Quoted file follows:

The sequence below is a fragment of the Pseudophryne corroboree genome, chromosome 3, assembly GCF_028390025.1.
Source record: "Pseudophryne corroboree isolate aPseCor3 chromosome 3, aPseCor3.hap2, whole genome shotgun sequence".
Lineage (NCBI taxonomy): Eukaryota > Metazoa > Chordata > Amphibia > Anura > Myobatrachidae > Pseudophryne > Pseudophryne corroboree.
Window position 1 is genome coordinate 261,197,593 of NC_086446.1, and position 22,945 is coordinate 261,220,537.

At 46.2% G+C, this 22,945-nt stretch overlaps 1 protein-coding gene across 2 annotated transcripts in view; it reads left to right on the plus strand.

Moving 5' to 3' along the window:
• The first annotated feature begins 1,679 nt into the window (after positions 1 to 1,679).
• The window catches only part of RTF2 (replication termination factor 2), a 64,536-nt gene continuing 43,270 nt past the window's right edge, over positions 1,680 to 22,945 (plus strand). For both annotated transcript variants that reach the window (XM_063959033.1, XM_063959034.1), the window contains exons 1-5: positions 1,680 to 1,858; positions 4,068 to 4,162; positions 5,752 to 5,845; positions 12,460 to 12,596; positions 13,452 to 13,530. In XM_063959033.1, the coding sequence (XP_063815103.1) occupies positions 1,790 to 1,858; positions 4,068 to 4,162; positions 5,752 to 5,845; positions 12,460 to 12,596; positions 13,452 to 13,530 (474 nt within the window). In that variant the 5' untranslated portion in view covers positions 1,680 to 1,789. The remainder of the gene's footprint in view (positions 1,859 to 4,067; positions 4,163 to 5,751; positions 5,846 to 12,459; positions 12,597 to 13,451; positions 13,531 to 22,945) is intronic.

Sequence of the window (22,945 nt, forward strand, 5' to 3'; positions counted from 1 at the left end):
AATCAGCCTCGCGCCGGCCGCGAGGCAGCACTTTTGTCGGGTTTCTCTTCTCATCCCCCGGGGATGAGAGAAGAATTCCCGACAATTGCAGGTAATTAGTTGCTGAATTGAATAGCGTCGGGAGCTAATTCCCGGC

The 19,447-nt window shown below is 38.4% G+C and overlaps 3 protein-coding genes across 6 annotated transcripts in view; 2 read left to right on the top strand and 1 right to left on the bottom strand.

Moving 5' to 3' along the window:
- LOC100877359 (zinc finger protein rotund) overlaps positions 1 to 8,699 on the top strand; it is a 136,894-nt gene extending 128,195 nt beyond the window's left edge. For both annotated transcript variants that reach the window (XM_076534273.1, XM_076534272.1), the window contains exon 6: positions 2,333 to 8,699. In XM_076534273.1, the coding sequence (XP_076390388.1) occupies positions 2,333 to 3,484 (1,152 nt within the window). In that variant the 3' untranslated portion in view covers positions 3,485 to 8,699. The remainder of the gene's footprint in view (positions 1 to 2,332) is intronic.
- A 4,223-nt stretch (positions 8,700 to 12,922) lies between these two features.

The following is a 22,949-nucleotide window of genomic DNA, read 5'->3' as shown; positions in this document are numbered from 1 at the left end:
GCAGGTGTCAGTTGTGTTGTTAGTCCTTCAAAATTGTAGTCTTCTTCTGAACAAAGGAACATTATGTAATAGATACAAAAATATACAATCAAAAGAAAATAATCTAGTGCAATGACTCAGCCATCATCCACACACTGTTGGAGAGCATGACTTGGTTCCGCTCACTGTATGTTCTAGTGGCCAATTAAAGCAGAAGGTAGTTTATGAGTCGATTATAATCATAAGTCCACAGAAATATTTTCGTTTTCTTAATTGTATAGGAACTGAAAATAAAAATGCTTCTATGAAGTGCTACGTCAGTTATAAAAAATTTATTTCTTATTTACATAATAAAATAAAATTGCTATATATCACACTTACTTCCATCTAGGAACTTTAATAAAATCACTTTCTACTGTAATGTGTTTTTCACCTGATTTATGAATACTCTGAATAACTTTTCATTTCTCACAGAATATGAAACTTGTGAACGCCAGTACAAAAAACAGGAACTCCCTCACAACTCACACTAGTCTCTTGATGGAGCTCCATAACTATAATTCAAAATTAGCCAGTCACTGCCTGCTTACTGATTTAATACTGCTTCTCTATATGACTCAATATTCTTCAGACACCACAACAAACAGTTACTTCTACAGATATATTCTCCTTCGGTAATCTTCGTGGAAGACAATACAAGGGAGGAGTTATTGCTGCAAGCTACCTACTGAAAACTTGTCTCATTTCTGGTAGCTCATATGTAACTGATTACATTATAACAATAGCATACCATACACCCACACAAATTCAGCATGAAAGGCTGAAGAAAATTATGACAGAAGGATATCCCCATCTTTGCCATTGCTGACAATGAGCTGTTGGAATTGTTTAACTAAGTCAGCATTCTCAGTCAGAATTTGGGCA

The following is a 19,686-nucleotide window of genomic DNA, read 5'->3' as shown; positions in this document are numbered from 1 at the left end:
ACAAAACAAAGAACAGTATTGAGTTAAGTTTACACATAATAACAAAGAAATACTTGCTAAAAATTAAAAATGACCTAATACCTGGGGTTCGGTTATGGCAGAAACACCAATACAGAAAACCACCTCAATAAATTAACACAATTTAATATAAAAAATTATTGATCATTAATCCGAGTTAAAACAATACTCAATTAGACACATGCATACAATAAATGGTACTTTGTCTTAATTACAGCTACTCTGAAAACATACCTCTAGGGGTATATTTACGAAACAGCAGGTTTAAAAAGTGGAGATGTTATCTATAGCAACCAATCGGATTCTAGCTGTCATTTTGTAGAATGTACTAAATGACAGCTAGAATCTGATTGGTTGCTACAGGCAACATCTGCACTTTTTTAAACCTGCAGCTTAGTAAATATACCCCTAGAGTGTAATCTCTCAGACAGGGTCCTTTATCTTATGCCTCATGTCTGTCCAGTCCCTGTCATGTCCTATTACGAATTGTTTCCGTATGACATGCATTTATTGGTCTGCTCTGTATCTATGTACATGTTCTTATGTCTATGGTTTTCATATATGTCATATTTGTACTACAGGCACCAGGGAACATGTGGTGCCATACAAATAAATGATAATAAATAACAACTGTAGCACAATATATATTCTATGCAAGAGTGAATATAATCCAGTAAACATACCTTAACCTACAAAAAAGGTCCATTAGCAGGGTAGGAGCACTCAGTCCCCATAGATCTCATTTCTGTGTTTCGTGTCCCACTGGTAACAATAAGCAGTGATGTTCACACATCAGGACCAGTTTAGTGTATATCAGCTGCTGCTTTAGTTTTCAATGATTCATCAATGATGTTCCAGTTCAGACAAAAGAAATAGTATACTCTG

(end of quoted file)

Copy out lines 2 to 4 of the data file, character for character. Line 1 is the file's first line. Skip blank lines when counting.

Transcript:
Source record: "Pseudophryne corroboree isolate aPseCor3 chromosome 3, aPseCor3.hap2, whole genome shotgun sequence".
Lineage (NCBI taxonomy): Eukaryota > Metazoa > Chordata > Amphibia > Anura > Myobatrachidae > Pseudophryne > Pseudophryne corroboree.
Window position 1 is genome coordinate 261,197,593 of NC_086446.1, and position 22,945 is coordinate 261,220,537.